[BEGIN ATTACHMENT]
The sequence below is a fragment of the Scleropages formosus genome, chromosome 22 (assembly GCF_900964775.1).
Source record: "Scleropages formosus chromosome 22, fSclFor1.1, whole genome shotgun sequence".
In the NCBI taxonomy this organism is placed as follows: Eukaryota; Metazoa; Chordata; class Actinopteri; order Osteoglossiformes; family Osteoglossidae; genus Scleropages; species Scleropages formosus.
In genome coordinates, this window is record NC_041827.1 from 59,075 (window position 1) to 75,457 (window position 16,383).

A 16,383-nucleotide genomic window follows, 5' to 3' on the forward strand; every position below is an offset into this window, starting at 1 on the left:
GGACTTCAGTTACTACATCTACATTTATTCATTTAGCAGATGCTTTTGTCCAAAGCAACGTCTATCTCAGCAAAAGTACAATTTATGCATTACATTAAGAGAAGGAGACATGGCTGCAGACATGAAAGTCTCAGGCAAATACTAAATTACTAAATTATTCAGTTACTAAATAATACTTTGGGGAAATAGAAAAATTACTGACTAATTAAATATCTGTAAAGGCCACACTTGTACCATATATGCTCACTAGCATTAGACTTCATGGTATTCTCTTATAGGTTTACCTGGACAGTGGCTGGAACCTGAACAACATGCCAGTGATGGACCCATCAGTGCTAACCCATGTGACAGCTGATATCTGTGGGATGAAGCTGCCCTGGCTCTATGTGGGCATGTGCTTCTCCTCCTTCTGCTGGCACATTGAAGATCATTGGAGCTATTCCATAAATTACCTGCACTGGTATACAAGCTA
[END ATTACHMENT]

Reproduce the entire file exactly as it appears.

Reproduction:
The sequence below is a fragment of the Scleropages formosus genome, chromosome 22 (assembly GCF_900964775.1).
Source record: "Scleropages formosus chromosome 22, fSclFor1.1, whole genome shotgun sequence".
In the NCBI taxonomy this organism is placed as follows: Eukaryota; Metazoa; Chordata; class Actinopteri; order Osteoglossiformes; family Osteoglossidae; genus Scleropages; species Scleropages formosus.
In genome coordinates, this window is record NC_041827.1 from 59,075 (window position 1) to 75,457 (window position 16,383).

A 16,383-nucleotide genomic window follows, 5' to 3' on the forward strand; every position below is an offset into this window, starting at 1 on the left:
GGACTTCAGTTACTACATCTACATTTATTCATTTAGCAGATGCTTTTGTCCAAAGCAACGTCTATCTCAGCAAAAGTACAATTTATGCATTACATTAAGAGAAGGAGACATGGCTGCAGACATGAAAGTCTCAGGCAAATACTAAATTACTAAATTATTCAGTTACTAAATAATACTTTGGGGAAATAGAAAAATTACTGACTAATTAAATATCTGTAAAGGCCACACTTGTACCATATATGCTCACTAGCATTAGACTTCATGGTATTCTCTTATAGGTTTACCTGGACAGTGGCTGGAACCTGAACAACATGCCAGTGATGGACCCATCAGTGCTAACCCATGTGACAGCTGATATCTGTGGGATGAAGCTGCCCTGGCTCTATGTGGGCATGTGCTTCTCCTCCTTCTGCTGGCACATTGAAGATCATTGGAGCTATTCCATAAATTACCTGCACTGGTATACAAGCTA